• Step 2: Obtain contact information. Get the pet owner’s name, phone number and address, along with the contact information of any witnesses. If you’re unable to get the owner’s contact information, try asking a neighbor or a witness. In some cases, the legal responsibility for an animal may be on a property owner, a kennel keeper, an animal sitter, a landlord or the parents of a minor. In any of these cases, be sure to get contact information for these people as well.
  • Step 3: Avoid arguments. Don’t get emotional or angry with the animal owner or keeper. Avoid arguing and focus on getting treatment for your injuries.
  • Step 4: Report the incident. Contact the local animal control agency in your community or the police. Stick to the facts and avoid making any recorded statements that may damage the validity of your claim.
  • Step 5: Take notes and photos. Record the time of the accident and any other relevant information. Take photos of your injuries and the exact location where the attack occurred.

Contact us

To schedule a free initial consultation, call 203-259-5400 or contact us online.

Frequently Asked Questions

Here are a few questions that we’re often asked regarding dog bites and animal attacks:

  • Do state or local laws cover dog bites? Yes. Connecticut has a “dog bite” statute that imposes strict liability on the owner and/or keeper of a dog. In short, unless the victim was trespassing, tormenting or abusing the dog at the time of the bite, the owner of keeper of the dog is liable for the victim’s injuries. In addition, local communities may have animal laws covering bites and leash laws, as well as animal vaccinations. Some local laws may even prohibit ownership of certain breeds.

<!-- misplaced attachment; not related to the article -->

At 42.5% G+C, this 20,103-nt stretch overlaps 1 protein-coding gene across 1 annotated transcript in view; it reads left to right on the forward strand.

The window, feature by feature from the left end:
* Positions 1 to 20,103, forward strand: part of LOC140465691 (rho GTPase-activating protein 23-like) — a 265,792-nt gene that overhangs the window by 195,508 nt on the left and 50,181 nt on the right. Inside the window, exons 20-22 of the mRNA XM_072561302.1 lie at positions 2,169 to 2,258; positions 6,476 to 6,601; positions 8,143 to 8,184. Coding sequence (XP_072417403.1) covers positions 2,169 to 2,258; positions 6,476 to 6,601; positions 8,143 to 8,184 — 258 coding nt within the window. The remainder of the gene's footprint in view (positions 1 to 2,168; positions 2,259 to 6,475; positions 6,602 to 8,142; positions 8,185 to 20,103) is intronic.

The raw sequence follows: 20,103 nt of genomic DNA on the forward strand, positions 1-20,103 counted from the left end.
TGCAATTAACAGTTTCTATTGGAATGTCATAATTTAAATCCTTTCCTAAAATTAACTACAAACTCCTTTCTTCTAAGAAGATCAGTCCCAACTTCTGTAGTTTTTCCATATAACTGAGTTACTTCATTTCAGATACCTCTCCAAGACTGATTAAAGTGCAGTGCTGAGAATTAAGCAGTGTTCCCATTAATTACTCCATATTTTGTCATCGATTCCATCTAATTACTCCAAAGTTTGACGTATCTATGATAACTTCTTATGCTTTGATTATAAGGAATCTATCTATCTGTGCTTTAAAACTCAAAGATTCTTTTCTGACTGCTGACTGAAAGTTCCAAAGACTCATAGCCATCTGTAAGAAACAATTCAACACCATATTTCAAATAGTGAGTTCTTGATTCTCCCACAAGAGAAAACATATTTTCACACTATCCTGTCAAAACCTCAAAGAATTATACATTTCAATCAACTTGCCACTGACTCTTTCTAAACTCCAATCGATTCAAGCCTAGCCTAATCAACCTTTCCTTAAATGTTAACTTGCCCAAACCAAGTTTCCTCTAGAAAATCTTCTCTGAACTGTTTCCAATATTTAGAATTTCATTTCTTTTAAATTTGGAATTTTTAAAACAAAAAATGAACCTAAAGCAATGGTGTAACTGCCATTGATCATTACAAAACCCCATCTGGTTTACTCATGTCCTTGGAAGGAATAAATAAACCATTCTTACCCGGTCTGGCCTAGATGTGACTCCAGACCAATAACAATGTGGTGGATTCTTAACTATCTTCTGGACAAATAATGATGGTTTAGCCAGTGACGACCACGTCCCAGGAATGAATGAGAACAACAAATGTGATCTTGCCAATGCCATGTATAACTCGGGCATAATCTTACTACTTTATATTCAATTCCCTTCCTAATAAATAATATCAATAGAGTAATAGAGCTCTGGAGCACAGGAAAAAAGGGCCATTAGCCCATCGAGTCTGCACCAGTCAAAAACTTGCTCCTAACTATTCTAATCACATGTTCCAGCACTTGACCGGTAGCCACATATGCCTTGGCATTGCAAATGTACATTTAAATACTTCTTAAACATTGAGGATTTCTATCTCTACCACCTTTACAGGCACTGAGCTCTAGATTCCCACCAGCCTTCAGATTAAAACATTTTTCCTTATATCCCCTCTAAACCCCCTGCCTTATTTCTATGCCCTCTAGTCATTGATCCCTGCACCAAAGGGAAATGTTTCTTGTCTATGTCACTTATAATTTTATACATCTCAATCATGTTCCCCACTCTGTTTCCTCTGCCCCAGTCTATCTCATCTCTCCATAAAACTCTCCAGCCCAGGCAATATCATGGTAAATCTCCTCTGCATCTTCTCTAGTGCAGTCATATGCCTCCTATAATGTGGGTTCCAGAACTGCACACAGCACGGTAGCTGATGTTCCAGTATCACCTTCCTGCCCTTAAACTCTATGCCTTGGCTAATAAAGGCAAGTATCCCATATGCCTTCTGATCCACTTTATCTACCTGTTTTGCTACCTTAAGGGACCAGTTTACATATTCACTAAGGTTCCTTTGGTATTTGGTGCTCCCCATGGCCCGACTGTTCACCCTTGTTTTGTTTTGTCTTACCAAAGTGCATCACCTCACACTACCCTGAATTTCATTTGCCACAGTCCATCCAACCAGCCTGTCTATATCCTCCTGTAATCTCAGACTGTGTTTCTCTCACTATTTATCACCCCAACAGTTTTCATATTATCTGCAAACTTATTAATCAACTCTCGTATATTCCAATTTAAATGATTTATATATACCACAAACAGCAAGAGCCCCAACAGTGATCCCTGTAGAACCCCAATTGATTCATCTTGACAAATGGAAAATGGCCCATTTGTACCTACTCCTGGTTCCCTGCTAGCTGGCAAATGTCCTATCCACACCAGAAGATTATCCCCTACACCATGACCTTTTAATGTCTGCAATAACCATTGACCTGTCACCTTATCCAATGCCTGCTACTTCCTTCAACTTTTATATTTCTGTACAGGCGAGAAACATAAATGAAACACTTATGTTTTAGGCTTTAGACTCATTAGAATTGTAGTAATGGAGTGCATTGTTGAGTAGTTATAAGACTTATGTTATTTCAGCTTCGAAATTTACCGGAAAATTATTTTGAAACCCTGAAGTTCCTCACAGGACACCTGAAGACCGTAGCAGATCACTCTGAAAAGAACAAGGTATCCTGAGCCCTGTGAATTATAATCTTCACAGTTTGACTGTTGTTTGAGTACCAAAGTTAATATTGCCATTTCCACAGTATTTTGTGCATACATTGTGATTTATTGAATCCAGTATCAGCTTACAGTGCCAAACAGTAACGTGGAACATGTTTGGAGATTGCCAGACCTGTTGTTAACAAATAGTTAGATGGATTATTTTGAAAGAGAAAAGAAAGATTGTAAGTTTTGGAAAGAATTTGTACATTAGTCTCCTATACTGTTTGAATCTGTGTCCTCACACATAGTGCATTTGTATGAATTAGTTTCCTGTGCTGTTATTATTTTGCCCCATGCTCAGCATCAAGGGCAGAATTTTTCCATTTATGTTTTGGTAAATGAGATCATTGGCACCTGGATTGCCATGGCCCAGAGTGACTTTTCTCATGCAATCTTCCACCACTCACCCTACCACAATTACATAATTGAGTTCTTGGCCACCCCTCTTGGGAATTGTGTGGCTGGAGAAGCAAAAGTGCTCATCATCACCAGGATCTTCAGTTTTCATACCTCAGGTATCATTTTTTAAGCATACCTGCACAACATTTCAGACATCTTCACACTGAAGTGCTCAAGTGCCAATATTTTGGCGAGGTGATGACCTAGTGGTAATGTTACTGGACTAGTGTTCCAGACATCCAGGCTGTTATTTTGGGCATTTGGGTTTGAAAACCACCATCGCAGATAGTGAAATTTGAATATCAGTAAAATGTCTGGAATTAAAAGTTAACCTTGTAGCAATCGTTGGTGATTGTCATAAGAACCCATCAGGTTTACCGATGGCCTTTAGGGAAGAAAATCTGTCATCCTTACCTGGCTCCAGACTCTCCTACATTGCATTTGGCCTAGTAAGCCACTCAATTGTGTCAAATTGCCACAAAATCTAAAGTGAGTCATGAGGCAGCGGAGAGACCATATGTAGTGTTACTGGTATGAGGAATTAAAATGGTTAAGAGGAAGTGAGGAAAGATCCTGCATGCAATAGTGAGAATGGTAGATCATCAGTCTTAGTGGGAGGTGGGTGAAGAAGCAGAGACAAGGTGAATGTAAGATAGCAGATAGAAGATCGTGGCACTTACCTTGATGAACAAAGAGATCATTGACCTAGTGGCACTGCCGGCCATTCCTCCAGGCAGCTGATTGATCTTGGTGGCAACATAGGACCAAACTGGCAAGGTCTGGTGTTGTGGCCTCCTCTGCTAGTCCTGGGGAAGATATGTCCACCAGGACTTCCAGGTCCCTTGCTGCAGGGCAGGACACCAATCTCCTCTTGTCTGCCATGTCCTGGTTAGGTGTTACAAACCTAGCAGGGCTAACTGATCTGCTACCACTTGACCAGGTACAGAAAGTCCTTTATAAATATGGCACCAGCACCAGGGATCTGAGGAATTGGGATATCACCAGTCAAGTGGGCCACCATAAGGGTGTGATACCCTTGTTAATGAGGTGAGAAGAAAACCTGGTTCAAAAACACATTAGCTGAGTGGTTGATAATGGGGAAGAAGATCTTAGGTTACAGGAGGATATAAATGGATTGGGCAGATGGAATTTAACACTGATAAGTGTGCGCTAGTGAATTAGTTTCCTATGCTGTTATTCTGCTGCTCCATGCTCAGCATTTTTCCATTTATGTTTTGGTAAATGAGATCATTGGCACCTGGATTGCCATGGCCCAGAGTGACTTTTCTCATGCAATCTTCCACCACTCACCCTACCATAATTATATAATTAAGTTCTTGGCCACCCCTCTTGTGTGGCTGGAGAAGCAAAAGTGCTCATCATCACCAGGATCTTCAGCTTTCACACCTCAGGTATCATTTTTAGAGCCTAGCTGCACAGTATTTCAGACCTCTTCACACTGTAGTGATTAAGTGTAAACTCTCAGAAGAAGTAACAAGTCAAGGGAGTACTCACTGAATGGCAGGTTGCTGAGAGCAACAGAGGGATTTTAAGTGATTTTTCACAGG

• Is an owner responsible for injuries to a trespasser? Maybe. The current state of the law is that a trespasser can recover under the dog bite statute unless it can be shown that the trespasser also had the intention to commit an injurious act while trespassing. However, an experienced attorney may be able to determine if there are potentially overriding circumstances in your case.
  • Are dog bite cases covered by homeowners' insurance? Homeowners insurance covers most dog bite injuries. Insurance companies are required by law to investigate each claim and deal in good faith with the victim.